I guess what I'm really wondering, is that given my lack of symptoms, does it matter? Do I have to be gluten free?? If it only makes me symptomatic a handful of times, is it worth the whole gluten free headache??! And to what extent do you have to be gluten free? Only a handful of products in my pantry are gluten free.... can you eat gluten in small amounts? I.e. if the packet says 'May contain gluten'

I've been back to the GP who has now referred me for a biopsy (think I need pursuading that this is a reality) and I will ask the specialist about screening the kids. I'm thinking there is a good chance my youngest has it (he's almost 3) as he is very skinny and small for his age.... not gained much weight in the last year or so. He often has loose stools, although doesn't complain of pain or anything much.

My Sister is getting her bloodwork done today so will learn next week....

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I'm sorry but you really need to be strict with the diet. There are some who have no symptoms at all but they still need to be strict with the diet. You do have episodes of stomach pain, that is a symptom. There may also be other things that you don't realize are associated with celiac going on. You run the risk of developing other autoimmune disorders and even cancers if you continue to consume gluten. You don't want to look back in ten years after having your thyroid destroyed or developing mental illness or cancer, going through an early menapause or finding you have osteoporosis etc and think if only I had paid attention to the celiac diagnosis.....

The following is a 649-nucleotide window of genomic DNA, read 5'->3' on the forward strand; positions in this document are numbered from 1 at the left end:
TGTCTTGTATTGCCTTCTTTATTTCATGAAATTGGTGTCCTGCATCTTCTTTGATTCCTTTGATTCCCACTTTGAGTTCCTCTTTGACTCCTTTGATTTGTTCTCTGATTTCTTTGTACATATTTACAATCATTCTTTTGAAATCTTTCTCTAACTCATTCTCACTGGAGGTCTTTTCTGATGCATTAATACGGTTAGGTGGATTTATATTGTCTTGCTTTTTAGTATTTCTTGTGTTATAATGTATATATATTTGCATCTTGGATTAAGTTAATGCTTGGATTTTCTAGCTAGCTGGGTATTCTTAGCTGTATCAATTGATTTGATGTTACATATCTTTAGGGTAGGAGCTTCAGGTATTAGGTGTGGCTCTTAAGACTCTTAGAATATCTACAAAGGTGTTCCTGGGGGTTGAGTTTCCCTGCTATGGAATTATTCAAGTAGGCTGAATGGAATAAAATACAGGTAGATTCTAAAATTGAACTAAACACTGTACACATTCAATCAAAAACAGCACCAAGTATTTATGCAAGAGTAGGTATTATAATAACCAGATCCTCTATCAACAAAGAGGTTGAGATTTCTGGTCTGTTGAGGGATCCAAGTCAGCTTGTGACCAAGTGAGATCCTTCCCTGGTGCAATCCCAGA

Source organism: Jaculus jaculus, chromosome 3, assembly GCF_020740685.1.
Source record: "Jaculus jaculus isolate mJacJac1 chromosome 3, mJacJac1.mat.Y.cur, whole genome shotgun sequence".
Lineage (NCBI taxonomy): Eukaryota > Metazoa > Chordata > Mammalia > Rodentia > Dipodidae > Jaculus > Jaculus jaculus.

The diet is hard at first but it is doable and we are here to help in any way we can.


Courage does not always roar, sometimes courage is the quiet voice at the end of the day saying

"I will try again tommorrow" (Mary Anne Radmacher)

Diagnosed by Allergist with elimination diet and diagnosis confirmed by GI in 2002

Misdiagnoses for 15 years were IBS-D, ataxia, migraines, anxiety, depression, fibromyalgia, parathesias, arthritis, livedo reticularis, hairloss, premature menopause, osteoporosis, kidney damage, diverticulosis, prediabetes and ulcers, dermatitis herpeformis

All bold resoved or went into remission in time with proper diagnosis of Celiac November 2002

 Gene Test Aug 2007

HLA-DQB1 Molecular analysis, Allele 1 0303

HLA-DQB1 Molecular analysis, Allele 2 0303

Serologic equivalent: HLA-DQ 3,3 (Subtype 9,9)

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Thanks for the replies....

I guess what I'm really wondering, is that given my lack of symptoms, does it matter? Do I have to be gluten free?? If it only makes me symptomatic a handful of times, is it worth the whole gluten free headache??! And to what extent do you have to be gluten free? Only a handful of products in my pantry are gluten free.... can you eat gluten in small amounts? I.e. if the packet says 'May contain gluten'

The big concern with celiac is bone density. It's not yet clear whether people with silent celiac disease absorb enough calcium and vitamin D for bone health. You are not a "silent" celiac either if you have days-long episodes of pain. Your inability to handle fatty foods is from celiac malabsorption. There is also an idea of latency with celiac disease. People with elevated TTG and negative biopsy have been followed in studies and many convert to full-blown classic celiac with a positive biopsy within five years. If your gut is healthy now by biopsy (which would surprise me), you can preserve your health by going onto the gluten-free diet.

There are other risks with TTG autoantibodies. The autoantibodies can cause neurological damage, arthritis, and celiac autoimmunty seems to trigger other autoimmune diseases like Hashimoto's thyroiditis or Sjogren's. Doctors are not very aware of these problems but we see them around here all the time. Basically, your immune system is currently primed for self-attack. If you go off gluten, the TTG antibodies should go away and you "shut down" the autoimmunity.

Your diet should be as gluten-free as you can possibly make it. Then when the inevitable traces creep in that you are not aware of, your body is healed enough that there is not damage from the unavoidable exposure. "May contain gluten" is not a good idea.